They started with a small base of people, which we can liken to the mustard seed.

They preached, performed miracles, and healed the sick. However, their actions led to their arrest and imprisonment by the religious leaders.

In an amazing turn of events, an angel of the Lord freed them from jail. 

Then without seemingly blinking an eyelid, they continued with their ministry. This agitated the religious leaders, who were trying to suppress their message of hope.

So Peter and the apostles were then brought before a council. The council wanted to stop the rapidly growing Christian movement.

However, one of the elders advised caution. He said many had come claiming to be the Messiah in the past, but their movements had always fizzled out.

He reasoned that if these men (the apostles) were also just following another man’s teachings, their movement too would fail.

But, he said, if their actions were inspired by God, then there would be no way of stopping them from building their Church. (Acts 5:37–39).

Today, we see the outcome of this line of thinking, because from a tiny group of followers Christianity has grown dramatically.

It is estimated that today 31% of the world’s population has faith in Jesus.

This growth testifies to the enduring power and influence of the apostle’s faith and confirms the claim of the wise elder who said, that if their endeavours were divinely guided, they would be unstoppable.

And nothing did stop them and their actions demonstrated what Jesus meant about the mustard tree growing from the smallest of seeds. Meaning the smallest of starts.

It was not easy for the early disciples and all who followed in their path, but great and amazing things eventually developed, around the world because Christians were willing to take small steps to build a church that now almost one-third of the world’s people belong to.

What Does This Mean for Us Today?

As the Mustard Tree grew from a tiny seed, so too we are spiritually growing and developing into all God has made us for.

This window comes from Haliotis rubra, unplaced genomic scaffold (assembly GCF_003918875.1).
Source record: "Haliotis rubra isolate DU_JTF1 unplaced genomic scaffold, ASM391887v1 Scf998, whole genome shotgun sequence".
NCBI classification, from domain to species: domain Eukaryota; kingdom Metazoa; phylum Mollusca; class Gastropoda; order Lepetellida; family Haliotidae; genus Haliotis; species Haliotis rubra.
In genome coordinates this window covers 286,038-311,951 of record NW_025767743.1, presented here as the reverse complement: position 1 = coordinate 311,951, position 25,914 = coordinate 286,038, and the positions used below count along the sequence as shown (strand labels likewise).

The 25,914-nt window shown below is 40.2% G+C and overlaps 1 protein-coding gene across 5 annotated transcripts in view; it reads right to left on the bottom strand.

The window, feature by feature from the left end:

The road is not always easy and sometimes it seems impossibly slow, but when we trust God’s hand is at work in unseen ways, we can leave our cares with him.

As we do this we can also take small steps to help bring more souls into the fold.

And it does not need to be too onerous, because we are all endowed with unique gifts, and have different ways of connecting with others.

Some might invite others to join us for a Sunday morning service, but there are many other ways of sharing the church with people.

For instance, inviting a family with children to join the children’s Sunday School/ Asking an older person along to our wonderful monthly Choral Evensong, and everyone likes a BBQ, so bring why not bring someone along to one of ours.

And it’s not just here in our parish. Next Saturday is the celebration of Britain’s first saint, St Alban. It includes an amazing procession down St Alban’s high street to the Cathedral, alongside giant puppets. It is great fun and educational too, for people of all ages.

Another challenge I leave you with is to have random conversations with one another about the things Jesus taught, particularly the parables.

Because as we learn from one another we develop in our faith.

And can then better help others understand the hope we have in Jesus.

This hope is as relevant to people of all nations today, as when he lived out his short life in the Holyland, explaining God’s Kingdom with timeless parables.